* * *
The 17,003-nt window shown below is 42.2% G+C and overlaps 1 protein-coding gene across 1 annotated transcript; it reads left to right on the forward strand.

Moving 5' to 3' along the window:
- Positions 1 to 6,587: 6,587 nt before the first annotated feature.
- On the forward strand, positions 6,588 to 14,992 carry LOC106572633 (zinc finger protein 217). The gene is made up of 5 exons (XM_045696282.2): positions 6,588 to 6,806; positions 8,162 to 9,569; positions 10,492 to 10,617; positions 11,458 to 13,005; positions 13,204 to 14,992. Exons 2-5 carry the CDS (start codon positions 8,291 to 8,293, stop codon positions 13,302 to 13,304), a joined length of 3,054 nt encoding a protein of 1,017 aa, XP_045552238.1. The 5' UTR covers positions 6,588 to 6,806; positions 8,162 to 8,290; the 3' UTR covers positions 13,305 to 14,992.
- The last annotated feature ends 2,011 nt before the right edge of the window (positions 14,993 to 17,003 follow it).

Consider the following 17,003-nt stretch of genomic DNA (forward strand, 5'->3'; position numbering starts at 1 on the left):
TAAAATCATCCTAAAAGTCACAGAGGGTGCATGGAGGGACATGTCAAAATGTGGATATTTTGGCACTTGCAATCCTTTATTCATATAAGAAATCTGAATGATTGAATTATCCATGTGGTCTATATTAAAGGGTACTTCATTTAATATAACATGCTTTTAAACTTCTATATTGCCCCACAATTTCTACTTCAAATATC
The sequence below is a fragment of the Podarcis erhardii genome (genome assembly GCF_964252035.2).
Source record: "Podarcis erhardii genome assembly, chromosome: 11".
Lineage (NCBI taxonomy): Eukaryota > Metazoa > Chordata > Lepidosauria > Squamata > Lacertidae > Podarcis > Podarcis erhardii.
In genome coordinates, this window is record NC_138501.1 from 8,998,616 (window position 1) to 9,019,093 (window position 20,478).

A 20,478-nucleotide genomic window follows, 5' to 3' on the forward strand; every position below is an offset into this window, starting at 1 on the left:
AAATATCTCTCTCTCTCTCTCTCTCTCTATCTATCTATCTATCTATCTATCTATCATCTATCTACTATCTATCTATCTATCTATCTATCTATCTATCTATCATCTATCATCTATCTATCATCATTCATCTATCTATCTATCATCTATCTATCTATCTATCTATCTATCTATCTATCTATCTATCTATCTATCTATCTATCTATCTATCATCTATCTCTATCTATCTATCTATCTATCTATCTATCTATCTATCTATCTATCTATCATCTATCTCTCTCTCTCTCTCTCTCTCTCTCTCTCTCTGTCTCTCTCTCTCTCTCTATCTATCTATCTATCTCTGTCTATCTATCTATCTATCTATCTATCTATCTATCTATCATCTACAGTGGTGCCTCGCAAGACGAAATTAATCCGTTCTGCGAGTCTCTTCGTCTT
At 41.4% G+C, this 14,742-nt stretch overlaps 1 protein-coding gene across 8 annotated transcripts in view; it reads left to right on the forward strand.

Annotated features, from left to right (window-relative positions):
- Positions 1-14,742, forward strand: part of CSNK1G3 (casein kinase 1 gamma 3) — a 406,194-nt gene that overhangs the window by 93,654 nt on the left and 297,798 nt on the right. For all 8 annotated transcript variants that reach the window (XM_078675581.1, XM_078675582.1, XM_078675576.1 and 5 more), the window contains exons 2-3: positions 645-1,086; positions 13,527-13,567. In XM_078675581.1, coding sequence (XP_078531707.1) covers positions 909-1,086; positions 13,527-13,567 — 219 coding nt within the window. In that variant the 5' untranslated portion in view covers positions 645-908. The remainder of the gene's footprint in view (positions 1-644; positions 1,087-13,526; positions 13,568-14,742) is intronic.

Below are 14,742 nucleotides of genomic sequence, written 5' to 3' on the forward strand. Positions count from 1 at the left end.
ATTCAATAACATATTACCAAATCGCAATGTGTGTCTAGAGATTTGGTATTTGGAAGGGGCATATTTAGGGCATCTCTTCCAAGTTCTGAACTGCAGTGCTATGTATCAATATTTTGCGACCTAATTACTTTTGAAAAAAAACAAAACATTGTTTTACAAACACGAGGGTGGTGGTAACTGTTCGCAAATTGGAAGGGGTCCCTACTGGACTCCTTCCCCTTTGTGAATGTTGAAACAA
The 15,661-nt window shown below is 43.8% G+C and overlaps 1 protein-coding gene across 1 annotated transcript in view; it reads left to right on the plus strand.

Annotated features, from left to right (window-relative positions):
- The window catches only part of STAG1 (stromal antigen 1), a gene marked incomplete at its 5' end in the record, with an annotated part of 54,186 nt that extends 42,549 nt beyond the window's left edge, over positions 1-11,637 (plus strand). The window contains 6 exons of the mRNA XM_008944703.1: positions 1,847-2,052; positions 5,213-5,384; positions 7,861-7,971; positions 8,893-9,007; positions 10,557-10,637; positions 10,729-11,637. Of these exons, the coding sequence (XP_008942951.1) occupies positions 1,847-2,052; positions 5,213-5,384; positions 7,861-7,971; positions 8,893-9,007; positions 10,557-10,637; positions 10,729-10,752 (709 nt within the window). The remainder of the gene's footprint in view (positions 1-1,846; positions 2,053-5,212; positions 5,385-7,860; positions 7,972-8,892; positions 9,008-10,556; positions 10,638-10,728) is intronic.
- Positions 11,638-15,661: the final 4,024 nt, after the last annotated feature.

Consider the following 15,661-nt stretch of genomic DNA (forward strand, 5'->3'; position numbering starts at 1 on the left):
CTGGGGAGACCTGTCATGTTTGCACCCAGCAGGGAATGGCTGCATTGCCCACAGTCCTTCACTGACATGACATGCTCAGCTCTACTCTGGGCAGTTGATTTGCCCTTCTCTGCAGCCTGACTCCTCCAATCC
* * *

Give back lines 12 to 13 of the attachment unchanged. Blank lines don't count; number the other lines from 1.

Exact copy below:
A 20,478-nucleotide genomic window follows, 5' to 3' on the forward strand; every position below is an offset into this window, starting at 1 on the left:
AAATATCTCTCTCTCTCTCTCTCTCTCTATCTATCTATCTATCTATCTATCTATCATCTATCTACTATCTATCTATCTATCTATCTATCTATCTATCTATCATCTATCATCTATCTATCATCATTCATCTATCTATCTATCATCTATCTATCTATCTATCTATCTATCTATCTATCTATCTATCTATCTATCTATCTATCTATCTATCATCTATCTCTATCTATCTATCTATCTATCTATCTATCTATCTATCTATCTATCTATCATCTATCTCTCTCTCTCTCTCTCTCTCTCTCTCTCTCTGTCTCTCTCTCTCTCTCTATCTATCTATCTATCTCTGTCTATCTATCTATCTATCTATCTATCTATCTATCTATCATCTACAGTGGTGCCTCGCAAGACGAAATTAATCCGTTCTGCGAGTCTCTTCGTCTT